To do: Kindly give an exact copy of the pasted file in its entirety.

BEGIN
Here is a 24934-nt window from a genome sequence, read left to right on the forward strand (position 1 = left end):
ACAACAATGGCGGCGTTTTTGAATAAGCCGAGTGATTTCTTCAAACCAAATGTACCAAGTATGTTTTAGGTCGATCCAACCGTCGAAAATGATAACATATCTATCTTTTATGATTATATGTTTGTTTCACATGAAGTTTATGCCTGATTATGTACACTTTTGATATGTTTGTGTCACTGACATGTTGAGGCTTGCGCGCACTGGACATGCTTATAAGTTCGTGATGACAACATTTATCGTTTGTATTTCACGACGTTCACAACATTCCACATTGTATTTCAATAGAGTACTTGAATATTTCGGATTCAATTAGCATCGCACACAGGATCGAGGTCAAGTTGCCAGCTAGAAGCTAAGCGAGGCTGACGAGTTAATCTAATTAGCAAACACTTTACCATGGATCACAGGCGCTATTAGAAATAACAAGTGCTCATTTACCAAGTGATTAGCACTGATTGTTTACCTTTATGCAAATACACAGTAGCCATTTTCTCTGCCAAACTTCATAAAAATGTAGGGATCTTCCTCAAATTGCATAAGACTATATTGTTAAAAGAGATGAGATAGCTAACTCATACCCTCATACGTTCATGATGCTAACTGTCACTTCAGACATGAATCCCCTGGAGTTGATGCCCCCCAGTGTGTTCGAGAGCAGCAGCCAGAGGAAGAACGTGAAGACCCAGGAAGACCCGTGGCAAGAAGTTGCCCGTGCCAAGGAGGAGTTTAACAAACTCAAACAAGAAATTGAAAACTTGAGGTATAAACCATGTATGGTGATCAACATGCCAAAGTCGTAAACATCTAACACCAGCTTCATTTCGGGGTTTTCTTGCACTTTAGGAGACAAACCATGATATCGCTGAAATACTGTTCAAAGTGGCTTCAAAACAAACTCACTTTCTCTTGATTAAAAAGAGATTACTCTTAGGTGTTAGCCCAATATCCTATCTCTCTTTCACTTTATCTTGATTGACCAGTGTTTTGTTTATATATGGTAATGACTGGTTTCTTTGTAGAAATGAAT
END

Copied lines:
Here is a 24934-nt window from a genome sequence, read left to right on the forward strand (position 1 = left end):
ACAACAATGGCGGCGTTTTTGAATAAGCCGAGTGATTTCTTCAAACCAAATGTACCAAGTATGTTTTAGGTCGATCCAACCGTCGAAAATGATAACATATCTATCTTTTATGATTATATGTTTGTTTCACATGAAGTTTATGCCTGATTATGTACACTTTTGATATGTTTGTGTCACTGACATGTTGAGGCTTGCGCGCACTGGACATGCTTATAAGTTCGTGATGACAACATTTATCGTTTGTATTTCACGACGTTCACAACATTCCACATTGTATTTCAATAGAGTACTTGAATATTTCGGATTCAATTAGCATCGCACACAGGATCGAGGTCAAGTTGCCAGCTAGAAGCTAAGCGAGGCTGACGAGTTAATCTAATTAGCAAACACTTTACCATGGATCACAGGCGCTATTAGAAATAACAAGTGCTCATTTACCAAGTGATTAGCACTGATTGTTTACCTTTATGCAAATACACAGTAGCCATTTTCTCTGCCAAACTTCATAAAAATGTAGGGATCTTCCTCAAATTGCATAAGACTATATTGTTAAAAGAGATGAGATAGCTAACTCATACCCTCATACGTTCATGATGCTAACTGTCACTTCAGACATGAATCCCCTGGAGTTGATGCCCCCCAGTGTGTTCGAGAGCAGCAGCCAGAGGAAGAACGTGAAGACCCAGGAAGACCCGTGGCAAGAAGTTGCCCGTGCCAAGGAGGAGTTTAACAAACTCAAACAAGAAATTGAAAACTTGAGGTATAAACCATGTATGGTGATCAACATGCCAAAGTCGTAAACATCTAACACCAGCTTCATTTCGGGGTTTTCTTGCACTTTAGGAGACAAACCATGATATCGCTGAAATACTGTTCAAAGTGGCTTCAAAACAAACTCACTTTCTCTTGATTAAAAAGAGATTACTCTTAGGTGTTAGCCCAATATCCTATCTCTCTTTCACTTTATCTTGATTGACCAGTGTTTTGTTTATATATGGTAATGACTGGTTTCTTTGTAGAAATGAAT